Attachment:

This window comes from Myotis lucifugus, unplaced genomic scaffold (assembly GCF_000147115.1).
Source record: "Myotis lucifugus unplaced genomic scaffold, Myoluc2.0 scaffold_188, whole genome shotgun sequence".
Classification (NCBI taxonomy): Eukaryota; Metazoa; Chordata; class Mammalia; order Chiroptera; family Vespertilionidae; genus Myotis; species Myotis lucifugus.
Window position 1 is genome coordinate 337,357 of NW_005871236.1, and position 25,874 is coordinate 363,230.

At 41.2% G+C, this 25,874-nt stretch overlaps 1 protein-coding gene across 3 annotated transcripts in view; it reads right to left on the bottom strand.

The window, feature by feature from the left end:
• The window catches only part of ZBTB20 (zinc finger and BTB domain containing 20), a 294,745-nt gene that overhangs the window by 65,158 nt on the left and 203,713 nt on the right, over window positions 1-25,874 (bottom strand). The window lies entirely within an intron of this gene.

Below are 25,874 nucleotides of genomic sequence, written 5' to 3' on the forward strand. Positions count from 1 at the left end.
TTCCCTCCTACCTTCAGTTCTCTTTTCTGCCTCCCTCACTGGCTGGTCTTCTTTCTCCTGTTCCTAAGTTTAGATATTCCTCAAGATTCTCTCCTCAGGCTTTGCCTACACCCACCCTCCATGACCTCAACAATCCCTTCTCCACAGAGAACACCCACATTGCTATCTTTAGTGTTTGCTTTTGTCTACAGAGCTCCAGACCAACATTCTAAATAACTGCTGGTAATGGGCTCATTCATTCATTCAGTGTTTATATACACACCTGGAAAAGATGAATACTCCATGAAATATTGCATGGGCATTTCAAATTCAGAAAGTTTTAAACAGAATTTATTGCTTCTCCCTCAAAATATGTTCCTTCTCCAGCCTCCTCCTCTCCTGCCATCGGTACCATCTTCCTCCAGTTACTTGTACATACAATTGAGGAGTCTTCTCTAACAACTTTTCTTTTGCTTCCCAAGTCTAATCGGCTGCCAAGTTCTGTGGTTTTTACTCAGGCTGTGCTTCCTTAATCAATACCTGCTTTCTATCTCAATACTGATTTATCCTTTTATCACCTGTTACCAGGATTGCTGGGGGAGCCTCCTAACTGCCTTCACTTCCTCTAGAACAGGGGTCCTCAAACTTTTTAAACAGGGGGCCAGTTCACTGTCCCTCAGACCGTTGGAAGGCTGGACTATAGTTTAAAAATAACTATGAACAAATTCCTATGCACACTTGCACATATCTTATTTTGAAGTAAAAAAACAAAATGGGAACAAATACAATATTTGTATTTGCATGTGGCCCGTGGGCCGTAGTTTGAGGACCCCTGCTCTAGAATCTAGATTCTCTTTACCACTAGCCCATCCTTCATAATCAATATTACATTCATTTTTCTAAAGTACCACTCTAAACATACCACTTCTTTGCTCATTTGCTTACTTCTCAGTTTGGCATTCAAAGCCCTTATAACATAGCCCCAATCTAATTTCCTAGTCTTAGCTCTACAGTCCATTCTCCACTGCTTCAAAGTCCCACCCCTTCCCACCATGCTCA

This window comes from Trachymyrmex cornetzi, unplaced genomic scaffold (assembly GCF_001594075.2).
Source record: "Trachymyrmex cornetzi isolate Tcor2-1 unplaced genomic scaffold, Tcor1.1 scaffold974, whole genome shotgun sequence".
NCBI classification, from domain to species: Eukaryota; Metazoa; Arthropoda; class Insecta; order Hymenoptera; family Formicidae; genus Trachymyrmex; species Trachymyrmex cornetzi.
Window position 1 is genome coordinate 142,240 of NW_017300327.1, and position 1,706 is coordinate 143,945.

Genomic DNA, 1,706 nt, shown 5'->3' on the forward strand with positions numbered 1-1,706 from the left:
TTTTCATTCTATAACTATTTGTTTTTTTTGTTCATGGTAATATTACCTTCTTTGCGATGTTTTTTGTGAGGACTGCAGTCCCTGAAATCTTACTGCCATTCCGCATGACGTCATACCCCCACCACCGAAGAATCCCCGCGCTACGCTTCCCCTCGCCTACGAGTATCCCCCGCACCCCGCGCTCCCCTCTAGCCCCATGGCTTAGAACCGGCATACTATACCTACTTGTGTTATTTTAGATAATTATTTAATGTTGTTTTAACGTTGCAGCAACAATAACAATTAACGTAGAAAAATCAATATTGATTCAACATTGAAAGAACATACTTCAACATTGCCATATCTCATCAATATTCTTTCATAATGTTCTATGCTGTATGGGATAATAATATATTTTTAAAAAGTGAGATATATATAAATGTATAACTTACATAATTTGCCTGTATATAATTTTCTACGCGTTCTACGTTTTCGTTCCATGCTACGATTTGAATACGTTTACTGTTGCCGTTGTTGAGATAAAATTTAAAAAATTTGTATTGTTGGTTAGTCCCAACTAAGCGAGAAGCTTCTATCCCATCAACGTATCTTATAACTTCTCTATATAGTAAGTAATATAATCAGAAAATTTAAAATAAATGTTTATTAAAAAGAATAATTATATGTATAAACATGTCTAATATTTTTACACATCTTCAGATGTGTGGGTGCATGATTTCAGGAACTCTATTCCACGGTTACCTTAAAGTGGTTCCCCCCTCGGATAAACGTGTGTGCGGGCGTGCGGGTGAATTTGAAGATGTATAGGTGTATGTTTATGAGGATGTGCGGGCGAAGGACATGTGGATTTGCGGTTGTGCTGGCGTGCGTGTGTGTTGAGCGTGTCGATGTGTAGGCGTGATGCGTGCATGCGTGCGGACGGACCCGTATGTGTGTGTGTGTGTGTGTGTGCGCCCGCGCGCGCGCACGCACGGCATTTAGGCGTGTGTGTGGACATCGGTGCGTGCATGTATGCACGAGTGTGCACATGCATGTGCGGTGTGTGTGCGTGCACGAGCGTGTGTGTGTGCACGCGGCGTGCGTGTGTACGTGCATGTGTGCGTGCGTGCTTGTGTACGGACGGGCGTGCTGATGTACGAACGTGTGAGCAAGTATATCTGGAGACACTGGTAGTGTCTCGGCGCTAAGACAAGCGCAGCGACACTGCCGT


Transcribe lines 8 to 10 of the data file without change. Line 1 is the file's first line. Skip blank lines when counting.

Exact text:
Below are 25,874 nucleotides of genomic sequence, written 5' to 3' on the forward strand. Positions count from 1 at the left end.
TTCCCTCCTACCTTCAGTTCTCTTTTCTGCCTCCCTCACTGGCTGGTCTTCTTTCTCCTGTTCCTAAGTTTAGATATTCCTCAAGATTCTCTCCTCAGGCTTTGCCTACACCCACCCTCCATGACCTCAACAATCCCTTCTCCACAGAGAACACCCACATTGCTATCTTTAGTGTTTGCTTTTGTCTACAGAGCTCCAGACCAACATTCTAAATAACTGCTGGTAATGGGCTCATTCATTCATTCAGTGTTTATATACACACCTGGAAAAGATGAATACTCCATGAAATATTGCATGGGCATTTCAAATTCAGAAAGTTTTAAACAGAATTTATTGCTTCTCCCTCAAAATATGTTCCTTCTCCAGCCTCCTCCTCTCCTGCCATCGGTACCATCTTCCTCCAGTTACTTGTACATACAATTGAGGAGTCTTCTCTAACAACTTTTCTTTTGCTTCCCAAGTCTAATCGGCTGCCAAGTTCTGTGGTTTTTACTCAGGCTGTGCTTCCTTAATCAATACCTGCTTTCTATCTCAATACTGATTTATCCTTTTATCACCTGTTACCAGGATTGCTGGGGGAGCCTCCTAACTGCCTTCACTTCCTCTAGAACAGGGGTCCTCAAACTTTTTAAACAGGGGGCCAGTTCACTGTCCCTCAGACCGTTGGAAGGCTGGACTATAGTTTAAAAATAACTATGAACAAATTCCTATGCACACTTGCACATATCTTATTTTGAAGTAAAAAAACAAAATGGGAACAAATACAATATTTGTATTTGCATGTGGCCCGTGGGCCGTAGTTTGAGGACCCCTGCTCTAGAATCTAGATTCTCTTTACCACTAGCCCATCCTTCATAATCAATATTACATTCATTTTTCTAAAGTACCACTCTAAACATACCACTTCTTTGCTCATTTGCTTACTTCTCAGTTTGGCATTCAAAGCCCTTATAACATAGCCCCAATCTAATTTCCTAGTCTTAGCTCTACAGTCCATTCTCCACTGCTTCAAAGTCCCACCCCTTCCCACCATGCTCA

This window comes from Trachymyrmex cornetzi, unplaced genomic scaffold (assembly GCF_001594075.2).